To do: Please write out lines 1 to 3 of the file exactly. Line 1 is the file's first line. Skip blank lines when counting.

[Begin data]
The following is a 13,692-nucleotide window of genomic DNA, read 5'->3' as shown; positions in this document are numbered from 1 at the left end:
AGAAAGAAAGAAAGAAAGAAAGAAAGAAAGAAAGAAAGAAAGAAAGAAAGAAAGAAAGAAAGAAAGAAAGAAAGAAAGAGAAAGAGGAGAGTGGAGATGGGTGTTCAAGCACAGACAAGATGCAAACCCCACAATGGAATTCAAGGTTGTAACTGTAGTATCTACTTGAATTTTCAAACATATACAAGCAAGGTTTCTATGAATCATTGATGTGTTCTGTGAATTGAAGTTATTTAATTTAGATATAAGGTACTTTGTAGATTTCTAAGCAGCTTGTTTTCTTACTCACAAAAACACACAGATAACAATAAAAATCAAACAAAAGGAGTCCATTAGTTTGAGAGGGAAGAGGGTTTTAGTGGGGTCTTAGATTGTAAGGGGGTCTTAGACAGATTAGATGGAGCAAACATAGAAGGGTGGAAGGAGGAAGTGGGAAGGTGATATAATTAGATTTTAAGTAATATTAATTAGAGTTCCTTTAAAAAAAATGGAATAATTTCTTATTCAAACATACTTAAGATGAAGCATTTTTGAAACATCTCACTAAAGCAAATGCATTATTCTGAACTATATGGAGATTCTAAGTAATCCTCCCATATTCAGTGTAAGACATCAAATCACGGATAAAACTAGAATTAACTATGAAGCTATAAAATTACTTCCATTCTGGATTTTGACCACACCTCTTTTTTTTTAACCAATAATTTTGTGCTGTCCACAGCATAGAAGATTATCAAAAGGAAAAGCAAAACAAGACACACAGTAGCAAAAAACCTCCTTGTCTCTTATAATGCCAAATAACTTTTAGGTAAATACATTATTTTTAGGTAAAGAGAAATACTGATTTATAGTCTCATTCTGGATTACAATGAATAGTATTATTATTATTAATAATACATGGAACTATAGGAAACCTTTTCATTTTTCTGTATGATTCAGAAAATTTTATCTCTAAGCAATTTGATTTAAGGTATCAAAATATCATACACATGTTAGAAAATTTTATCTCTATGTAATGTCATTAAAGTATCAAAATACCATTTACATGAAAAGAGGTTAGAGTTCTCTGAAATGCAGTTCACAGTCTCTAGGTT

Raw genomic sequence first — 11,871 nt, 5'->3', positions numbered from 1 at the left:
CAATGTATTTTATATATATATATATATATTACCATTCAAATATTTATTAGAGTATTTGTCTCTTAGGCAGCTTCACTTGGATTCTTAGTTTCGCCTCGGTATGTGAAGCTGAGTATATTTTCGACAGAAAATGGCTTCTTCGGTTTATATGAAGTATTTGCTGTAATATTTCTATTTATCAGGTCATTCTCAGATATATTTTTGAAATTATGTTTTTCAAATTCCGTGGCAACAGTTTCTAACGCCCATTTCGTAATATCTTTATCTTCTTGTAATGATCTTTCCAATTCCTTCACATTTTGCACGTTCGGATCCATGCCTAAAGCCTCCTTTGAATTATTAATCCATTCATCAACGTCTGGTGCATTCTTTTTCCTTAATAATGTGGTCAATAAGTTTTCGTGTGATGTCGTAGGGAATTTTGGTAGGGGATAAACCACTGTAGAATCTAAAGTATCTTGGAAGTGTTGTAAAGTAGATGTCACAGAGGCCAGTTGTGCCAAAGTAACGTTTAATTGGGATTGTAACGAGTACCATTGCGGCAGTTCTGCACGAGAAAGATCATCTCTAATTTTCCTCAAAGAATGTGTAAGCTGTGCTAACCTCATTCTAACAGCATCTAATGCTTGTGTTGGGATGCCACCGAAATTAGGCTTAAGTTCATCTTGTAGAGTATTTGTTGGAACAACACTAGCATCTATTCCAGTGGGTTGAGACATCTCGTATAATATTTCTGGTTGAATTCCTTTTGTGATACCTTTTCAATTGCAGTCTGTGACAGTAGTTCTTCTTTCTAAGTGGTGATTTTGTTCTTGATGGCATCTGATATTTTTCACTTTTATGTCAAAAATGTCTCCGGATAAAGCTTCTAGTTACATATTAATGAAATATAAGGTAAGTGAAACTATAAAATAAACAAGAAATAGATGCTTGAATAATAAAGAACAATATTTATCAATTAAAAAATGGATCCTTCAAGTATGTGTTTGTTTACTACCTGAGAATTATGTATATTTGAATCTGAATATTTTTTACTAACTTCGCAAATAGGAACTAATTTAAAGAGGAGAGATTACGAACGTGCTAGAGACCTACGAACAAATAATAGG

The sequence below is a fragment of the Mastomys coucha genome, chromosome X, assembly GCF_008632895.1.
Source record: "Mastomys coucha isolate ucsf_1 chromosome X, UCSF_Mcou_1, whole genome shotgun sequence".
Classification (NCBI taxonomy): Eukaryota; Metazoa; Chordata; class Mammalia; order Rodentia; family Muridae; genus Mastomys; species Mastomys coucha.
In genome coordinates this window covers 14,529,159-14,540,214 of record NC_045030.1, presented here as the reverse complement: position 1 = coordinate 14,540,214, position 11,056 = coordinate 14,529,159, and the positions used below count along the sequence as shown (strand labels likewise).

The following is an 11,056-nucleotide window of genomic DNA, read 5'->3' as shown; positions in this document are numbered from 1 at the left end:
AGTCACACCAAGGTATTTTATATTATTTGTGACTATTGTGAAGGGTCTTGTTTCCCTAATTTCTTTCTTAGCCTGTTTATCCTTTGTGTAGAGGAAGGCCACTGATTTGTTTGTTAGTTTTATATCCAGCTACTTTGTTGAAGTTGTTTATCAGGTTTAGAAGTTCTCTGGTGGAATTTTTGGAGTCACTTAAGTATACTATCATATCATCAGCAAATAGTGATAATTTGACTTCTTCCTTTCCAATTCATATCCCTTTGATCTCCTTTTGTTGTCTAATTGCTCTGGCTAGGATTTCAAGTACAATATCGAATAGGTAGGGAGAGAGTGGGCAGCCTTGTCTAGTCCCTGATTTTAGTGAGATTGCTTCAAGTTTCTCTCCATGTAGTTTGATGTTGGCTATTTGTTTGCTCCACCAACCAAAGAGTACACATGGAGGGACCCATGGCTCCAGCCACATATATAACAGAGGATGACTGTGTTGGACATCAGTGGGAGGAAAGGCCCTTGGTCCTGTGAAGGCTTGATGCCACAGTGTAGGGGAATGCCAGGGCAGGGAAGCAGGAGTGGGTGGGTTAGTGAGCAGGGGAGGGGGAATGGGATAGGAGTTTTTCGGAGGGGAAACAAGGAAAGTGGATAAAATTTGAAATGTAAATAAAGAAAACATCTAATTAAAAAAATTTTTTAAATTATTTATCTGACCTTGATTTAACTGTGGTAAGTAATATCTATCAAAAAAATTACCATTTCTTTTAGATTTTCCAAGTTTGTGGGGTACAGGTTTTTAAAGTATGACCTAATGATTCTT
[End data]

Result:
The following is a 13,692-nucleotide window of genomic DNA, read 5'->3' as shown; positions in this document are numbered from 1 at the left end:
AGAAAGAAAGAAAGAAAGAAAGAAAGAAAGAAAGAAAGAAAGAAAGAAAGAAAGAAAGAAAGAAAGAAAGAAAGAAAGAGAAAGAGGAGAGTGGAGATGGGTGTTCAAGCACAGACAAGATGCAAACCCCACAATGGAATTCAAGGTTGTAACTGTAGTATCTACTTGAATTTTCAAACATATACAAGCAAGGTTTCTATGAATCATTGATGTGTTCTGTGAATTGAAGTTATTTAATTTAGATATAAGGTACTTTGTAGATTTCTAAGCAGCTTGTTTTCTTACTCACAAAAACACACAGATAACAATAAAAATCAAACAAAAGGAGTCCATTAGTTTGAGAGGGAAGAGGGTTTTAGTGGGGTCTTAGATTGTAAGGGGGTCTTAGACAGATTAGATGGAGCAAACATAGAAGGGTGGAAGGAGGAAGTGGGAAGGTGATATAATTAGATTTTAAGTAATATTAATTAGAGTTCCTTTAAAAAAAATGGAATAATTTCTTATTCAAACATACTTAAGATGAAGCATTTTTGAAACATCTCACTAAAGCAAATGCATTATTCTGAACTATATGGAGATTCTAAGTAATCCTCCCATATTCAGTGTAAGACATCAAATCACGGATAAAACTAGAATTAACTATGAAGCTATAAAATTACTTCCATTCTGGATTTTGACCACACCTCTTTTTTTTTAACCAATAATTTTGTGCTGTCCACAGCATAGAAGATTATCAAAAGGAAAAGCAAAACAAGACACACAGTAGCAAAAAACCTCCTTGTCTCTTATAATGCCAAATAACTTTTAGGTAAATACATTATTTTTAGGTAAAGAGAAATACTGATTTATAGTCTCATTCTGGATTACAATGAATAGTATTATTATTATTAATAATACATGGAACTATAGGAAACCTTTTCATTTTTCTGTATGATTCAGAAAATTTTATCTCTAAGCAATTTGATTTAAGGTATCAAAATATCATACACATGTTAGAAAATTTTATCTCTATGTAATGTCATTAAAGTATCAAAATACCATTTACATGAAAAGAGGTTAGAGTTCTCTGAAATGCAGTTCACAGTCTCTAGGTT

Raw genomic sequence first — 11,871 nt, 5'->3', positions numbered from 1 at the left: